The world champion Springboks were two minutes away from a Grade A season, but still they can take pride from an exceptional international return in 2021, writes Mark Keohane. They started the season as the world’s number ranked team and finished it as the world’s number one ranked team.
In what was an international season that seemed to take forever to start and then forever to finish, it took a 78th minute penalty from England to deny the Boks a third successive Test win of the Autumn series.
Fair play England. Fair play Eddie Jones.
The Springboks had opportunities to win comfortably with a dominant second half display, but two missed penalties and a missed conversion proved costly and there were three other kickable opportunities from which the Boks sought the touchline and the lineout drive. They got one five pointer in return.
There were other chances and with a bit of luck and more conviction in the final decision-making, there could have been a few more tries from the men in green.
But could and if doesn’t count for anything and the winning feeling belonged to England.
I’ve always been a believer that Saturday’s are for celebrating or drowning the sorrows, that Sunday is for rest and on Monday comes the reflection.
So, on reflection, the Boks can finally get their Sunday of rest because never has a Springboks squad had to endure a year as challenging and intense as 2021, in which the Boks played 13 Tests and were on the go from the beginning of June.
They won the biggest series of the year against the British & Irish Lions, beat the All Blacks in Australia and won for the first time in eight years in Cardiff. These were big moments.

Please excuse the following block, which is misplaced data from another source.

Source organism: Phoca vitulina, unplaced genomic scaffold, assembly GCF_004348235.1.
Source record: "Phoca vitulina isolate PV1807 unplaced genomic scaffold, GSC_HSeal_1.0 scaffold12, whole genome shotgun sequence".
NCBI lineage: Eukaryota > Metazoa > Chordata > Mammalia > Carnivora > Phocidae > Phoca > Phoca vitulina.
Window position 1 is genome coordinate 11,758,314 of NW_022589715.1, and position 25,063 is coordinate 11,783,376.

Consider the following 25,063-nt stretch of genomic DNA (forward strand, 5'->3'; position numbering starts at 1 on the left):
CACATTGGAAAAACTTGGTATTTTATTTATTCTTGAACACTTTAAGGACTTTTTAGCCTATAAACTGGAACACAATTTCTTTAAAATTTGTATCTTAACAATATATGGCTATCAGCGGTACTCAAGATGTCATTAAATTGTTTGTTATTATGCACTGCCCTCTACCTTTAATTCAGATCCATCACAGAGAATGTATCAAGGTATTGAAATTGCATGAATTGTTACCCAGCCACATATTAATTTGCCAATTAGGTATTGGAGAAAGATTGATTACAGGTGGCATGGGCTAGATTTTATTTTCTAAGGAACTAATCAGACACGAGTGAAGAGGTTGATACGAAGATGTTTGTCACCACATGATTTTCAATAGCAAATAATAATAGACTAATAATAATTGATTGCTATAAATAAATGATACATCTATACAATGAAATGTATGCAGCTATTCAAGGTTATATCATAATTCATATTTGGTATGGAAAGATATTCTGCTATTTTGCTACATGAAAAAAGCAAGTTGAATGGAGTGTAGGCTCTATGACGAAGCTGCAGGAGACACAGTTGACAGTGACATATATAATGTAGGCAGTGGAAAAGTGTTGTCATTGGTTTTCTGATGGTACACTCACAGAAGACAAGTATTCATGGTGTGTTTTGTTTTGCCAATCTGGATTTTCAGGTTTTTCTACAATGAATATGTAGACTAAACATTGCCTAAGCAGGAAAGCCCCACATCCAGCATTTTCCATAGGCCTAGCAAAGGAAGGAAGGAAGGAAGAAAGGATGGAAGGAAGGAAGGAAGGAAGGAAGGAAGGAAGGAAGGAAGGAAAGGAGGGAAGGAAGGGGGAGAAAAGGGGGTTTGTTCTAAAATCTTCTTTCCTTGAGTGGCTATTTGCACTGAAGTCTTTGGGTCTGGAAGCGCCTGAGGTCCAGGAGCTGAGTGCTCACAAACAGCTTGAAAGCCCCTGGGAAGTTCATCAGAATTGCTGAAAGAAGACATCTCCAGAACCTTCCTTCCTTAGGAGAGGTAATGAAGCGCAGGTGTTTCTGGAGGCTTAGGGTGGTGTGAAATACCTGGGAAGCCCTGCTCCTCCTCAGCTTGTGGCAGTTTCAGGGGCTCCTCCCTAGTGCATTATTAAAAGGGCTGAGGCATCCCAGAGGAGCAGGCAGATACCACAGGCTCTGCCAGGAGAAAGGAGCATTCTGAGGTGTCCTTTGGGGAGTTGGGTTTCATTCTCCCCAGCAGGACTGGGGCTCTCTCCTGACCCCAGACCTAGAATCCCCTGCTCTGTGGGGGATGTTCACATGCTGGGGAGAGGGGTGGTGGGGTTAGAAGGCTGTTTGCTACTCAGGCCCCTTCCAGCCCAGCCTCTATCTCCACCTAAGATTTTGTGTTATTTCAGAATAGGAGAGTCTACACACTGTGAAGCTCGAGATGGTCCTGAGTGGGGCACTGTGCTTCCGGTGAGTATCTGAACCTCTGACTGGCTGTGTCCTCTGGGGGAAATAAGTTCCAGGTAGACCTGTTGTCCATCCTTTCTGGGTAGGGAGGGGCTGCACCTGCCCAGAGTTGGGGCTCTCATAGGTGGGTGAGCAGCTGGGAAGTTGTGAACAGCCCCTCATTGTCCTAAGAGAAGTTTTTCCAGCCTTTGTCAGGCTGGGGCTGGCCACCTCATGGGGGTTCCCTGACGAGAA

Three of the Boks’s five defeats were matches in which the Boks led on 78 minutes, in the first Test against the All Blacks, in the first Test against Australia and against England at Twickenham.
In a year when there is going to be that one shocker, the Boks duly delivered the one mare in the second Test against Australia. But for that one Test, the season would be an A-plus in what the Boks achieved.
The world champions are in a very good place two years out from their World Cup defence. Ireland, France and England are looking very strong and will feel comforted by their Autumn international performances, while Wales, Scotland and the All Blacks will feel the most vulnerable at this juncture, with the All Blacks, in particular, having taken back-to-back beatings against Ireland and France.
Two years out from a World Cup is a lifetime and so much can – and probably will – change before hosts France play the All Blacks in the tournament opener.
Two years before the 2019 World Cup, the Springboks were at their lowest, in performance, in results and in ranking. The Boks were seventh in the world and in 2018 won seven out of 14 Tests in Rassie Erasmus’s first year.
But in that season it was obvious what Erasmus was building among his forwards, the core of whom will be in France to defend the title won in Japan.
The Boks depth among the forwards is exceptional but they have been fragile at halfback and the absence of Faf de Klerk was huge. There is no like for like replacement. Equally, there is no like for like when it comes to Cheslin Kolbe and there is definitely no like for like for Pieter-Steph du Toit. The Boks were without these three superstars for the last 9 Tests of the season.
Siya Kolisi and Eben Etzebeth were colossal all season, while Malcolm Marx and Franco Mostert were always prominent. Damian de Allende and Lukhanyo Am, but for one indifferent Test against the Wallabies, looked a class above all opponents.